There is a new paper in the journal Bioinformatics:
- Applying stability selection to consistently estimate sparse principal components in high-dimensional molecular data
The paper describes a new method for implementing a Principle Components Analysis (PCA) of data. That new method has a name. That name has just seven characters. How hard can it be to pronounce?
- S4VDPCA: ess-four-vee-dee-pee-cee-ay
It doesn't exactly trip off the tongue and having four 'ee-sounding' letters together (VDPC) doesn't make it easy to remember. When I first came across this paper, I skimmed the article, waited an hour, and then tried to remember the name. I could remember that it included '4', 'V', and 'D', but couldn't remember the order (or that it also included an 'S')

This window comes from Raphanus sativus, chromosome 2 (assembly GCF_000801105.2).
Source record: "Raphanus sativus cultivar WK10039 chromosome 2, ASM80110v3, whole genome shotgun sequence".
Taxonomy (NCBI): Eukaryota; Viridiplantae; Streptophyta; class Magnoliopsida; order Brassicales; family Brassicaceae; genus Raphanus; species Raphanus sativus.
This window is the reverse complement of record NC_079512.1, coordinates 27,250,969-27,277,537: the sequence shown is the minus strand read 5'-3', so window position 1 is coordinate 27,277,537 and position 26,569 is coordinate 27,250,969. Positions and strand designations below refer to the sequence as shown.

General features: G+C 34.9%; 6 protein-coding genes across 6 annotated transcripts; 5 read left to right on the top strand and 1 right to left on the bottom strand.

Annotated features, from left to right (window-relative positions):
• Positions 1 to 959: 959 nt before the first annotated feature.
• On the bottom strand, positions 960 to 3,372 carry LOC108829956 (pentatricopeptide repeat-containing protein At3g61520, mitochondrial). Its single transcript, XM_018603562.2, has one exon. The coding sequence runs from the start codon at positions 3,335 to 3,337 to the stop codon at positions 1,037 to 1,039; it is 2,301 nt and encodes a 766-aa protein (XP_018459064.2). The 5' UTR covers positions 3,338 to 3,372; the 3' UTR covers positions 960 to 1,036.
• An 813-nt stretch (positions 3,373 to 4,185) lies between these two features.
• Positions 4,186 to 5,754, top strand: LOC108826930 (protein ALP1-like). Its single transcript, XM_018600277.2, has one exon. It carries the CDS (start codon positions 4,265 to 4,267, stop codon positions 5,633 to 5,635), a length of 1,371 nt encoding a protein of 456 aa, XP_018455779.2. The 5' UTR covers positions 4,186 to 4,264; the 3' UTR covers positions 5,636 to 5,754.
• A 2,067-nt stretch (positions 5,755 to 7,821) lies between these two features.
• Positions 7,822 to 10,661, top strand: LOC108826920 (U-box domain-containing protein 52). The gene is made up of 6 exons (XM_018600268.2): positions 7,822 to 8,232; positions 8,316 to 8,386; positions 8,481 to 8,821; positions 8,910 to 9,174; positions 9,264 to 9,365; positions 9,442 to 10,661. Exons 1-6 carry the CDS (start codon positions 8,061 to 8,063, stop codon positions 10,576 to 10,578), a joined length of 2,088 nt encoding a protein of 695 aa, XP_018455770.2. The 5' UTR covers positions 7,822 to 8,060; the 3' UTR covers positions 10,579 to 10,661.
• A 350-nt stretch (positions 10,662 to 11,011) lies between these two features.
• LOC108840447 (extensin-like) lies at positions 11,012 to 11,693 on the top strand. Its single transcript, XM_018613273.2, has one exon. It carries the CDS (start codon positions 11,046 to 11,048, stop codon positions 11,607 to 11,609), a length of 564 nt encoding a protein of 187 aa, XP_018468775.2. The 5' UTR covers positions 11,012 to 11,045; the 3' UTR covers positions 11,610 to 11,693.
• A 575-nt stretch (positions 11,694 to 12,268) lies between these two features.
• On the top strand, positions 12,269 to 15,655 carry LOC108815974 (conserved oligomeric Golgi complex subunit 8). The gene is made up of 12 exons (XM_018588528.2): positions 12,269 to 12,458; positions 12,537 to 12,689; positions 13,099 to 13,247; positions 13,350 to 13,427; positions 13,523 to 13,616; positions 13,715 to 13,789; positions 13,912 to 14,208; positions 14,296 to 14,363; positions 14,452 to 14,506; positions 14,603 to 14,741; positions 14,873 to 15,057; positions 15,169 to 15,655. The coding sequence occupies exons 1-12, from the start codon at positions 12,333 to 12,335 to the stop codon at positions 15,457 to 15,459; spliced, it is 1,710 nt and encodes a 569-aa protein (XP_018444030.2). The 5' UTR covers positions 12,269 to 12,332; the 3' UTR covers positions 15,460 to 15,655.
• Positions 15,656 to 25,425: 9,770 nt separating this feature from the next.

It is by no means essential that bioinformatics tools have easily pronounceable names, but this will help people remember the name of your software. In turn, this makes it easier for people to tell others about your software. I don't imagine that bioinformatics software developers ever want to overhear the following type of conversation:
Bob: "You should use that tool"
Sue: "What tool?"
Bob: "Umm, you know that PCA thingy. The S…something, something…PCA tool"
Sue: "The what?"
Bob: "Run a Google search for Bioinformatics PCA tools, it's probably the top hit."
Sue: <- facepalm ->